Childhood & Early Life
Candy Spelling was born Carole Gene Marer, on September 20, 1945, in Beverly Hills, California, U.S., to Jewish couple Augusta Rosen and Merritt Marer. Her father was the founder of a chain of furniture stores. Even though the business flourished in its initial years, it collapsed later, due to over-expansion.
Spelling attended the 'Beverly Hills High School' and the 'Chouinard Art Institute' in Los Angeles.
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Spelling published her autobiography, 'Stories from Candyland,' in March 2009. It was listed as one of 'The New York Times' bestsellers in a couple of weeks of its release.
She simultaneously made her TV debut as a celebrity panelist on the ‘E!’ reality show 'Bank of Hollywood.'
In 2010, Spelling became a stage-play producer on ‘Broadway.’ Her first co-production was the revival of the musical 'Promises, Promises,' starring Sean Hayes, Kristin Chenoweth, Brooks Ashmanskas, Tony Goldwyn, and Katie Finneran. It was nominated for multiple 'Tony' awards (eventually winning two). It also won a 'Grammy.’
Her second production was the 2011 ‘Broadway’ revival of 'How to Succeed in Business Without Really Trying,' with Daniel Radcliffe in the lead role.
One of Spelling's most prominent TV appearances was in a two-episode special for ‘HGTV,’ titled 'Selling Spelling Manor,' aired in December 2011 and January 2012. The two episodes covered a documentary on her lavish 56,500-square-foot Holmby Hills, Los Angeles, manor (larger than the ‘White House’), listed as the most expensive home in the country. She sold the property to British-born heiress, model, fashion designer, and socialite Petra Ecclestone in 2011.
Spelling produced the 'Tony'-nominated ‘Broadway’ show 'Nice Work If You Can Get It,' starring Michael McGrath and Judy Kaye. It premiered in April 2012. She is also credited as the producer of the 2013 ‘Broadway’ musical 'After Midnight,' which premiered at the 'Brooks Atkinson Theatre.' Like her previous production, this was also nominated for seven 'Tony Awards' and won in the category of “Outstanding Choreography” (Warren Carlyle).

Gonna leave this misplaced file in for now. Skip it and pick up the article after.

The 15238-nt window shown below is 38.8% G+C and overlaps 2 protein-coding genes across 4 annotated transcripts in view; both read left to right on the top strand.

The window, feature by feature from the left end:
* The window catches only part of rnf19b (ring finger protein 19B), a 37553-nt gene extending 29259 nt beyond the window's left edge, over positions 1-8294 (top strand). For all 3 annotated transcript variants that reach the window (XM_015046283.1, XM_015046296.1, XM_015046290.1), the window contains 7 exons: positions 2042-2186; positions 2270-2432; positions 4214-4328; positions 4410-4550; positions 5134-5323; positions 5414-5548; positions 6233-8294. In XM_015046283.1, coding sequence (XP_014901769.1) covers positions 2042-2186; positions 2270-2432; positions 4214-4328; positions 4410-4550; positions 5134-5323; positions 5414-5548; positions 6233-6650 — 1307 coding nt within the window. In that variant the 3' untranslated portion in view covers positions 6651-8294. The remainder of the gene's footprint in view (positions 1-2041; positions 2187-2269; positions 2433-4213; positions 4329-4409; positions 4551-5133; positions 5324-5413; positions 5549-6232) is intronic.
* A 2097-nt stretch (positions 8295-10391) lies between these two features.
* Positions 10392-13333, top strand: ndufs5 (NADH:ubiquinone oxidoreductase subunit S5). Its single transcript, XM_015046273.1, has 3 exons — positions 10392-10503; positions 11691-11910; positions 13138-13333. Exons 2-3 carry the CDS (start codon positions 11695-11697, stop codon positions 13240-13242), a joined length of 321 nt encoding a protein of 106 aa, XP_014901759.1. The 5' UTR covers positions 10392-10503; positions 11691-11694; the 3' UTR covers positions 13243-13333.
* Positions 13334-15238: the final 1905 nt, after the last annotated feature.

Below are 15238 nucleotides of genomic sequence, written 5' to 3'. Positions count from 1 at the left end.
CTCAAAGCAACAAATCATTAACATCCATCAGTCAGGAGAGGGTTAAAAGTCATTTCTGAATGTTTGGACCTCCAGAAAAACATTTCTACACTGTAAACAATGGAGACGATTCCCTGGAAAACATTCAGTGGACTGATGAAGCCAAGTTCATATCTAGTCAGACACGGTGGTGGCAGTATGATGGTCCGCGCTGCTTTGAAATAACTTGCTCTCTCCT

In 2013, she produced and appeared in another ‘HGTV’ special, 'Beyond Spelling Manor,' which documented the construction of her condominium and her days in search of an apartment in New York City.
In May, the following year, Spelling's memoir, 'Candy, at Last,' was published. She has also written columns for ‘TMZ’ and ‘The Huffington Post.'
Spelling's next stage production was the 2016 'Tony'-winning musical revival 'The Color Purple,' with Cynthia Erivo in the lead. Cynthia won a 'Tony' for her portrayal of the central character, 'Celie.'
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In 2018, Spelling's ‘Broadway’ revival of Eugene O'Neill's original play 'The Iceman Cometh,' starring Denzel Washington and Tammy Blanchard in the lead roles, received eight 'Tony' nominations, two 'Drama League' nominations, and one nomination each for the 'Drama Desk' and the 'Outer Critics Circle' awards.
She also produced the revival of the Rogers and Hammerstein musical 'Carousel,' starring Lindsay Mendez (which won a 'Tony Award'), and the ‘Broadway’ revival of Edward Albee's 'Pulitzer'-winning two-act play 'Three Tall Women.' Laurie Metcalf and Glenda Jackson won 'Tony' awards for their performances in the revival.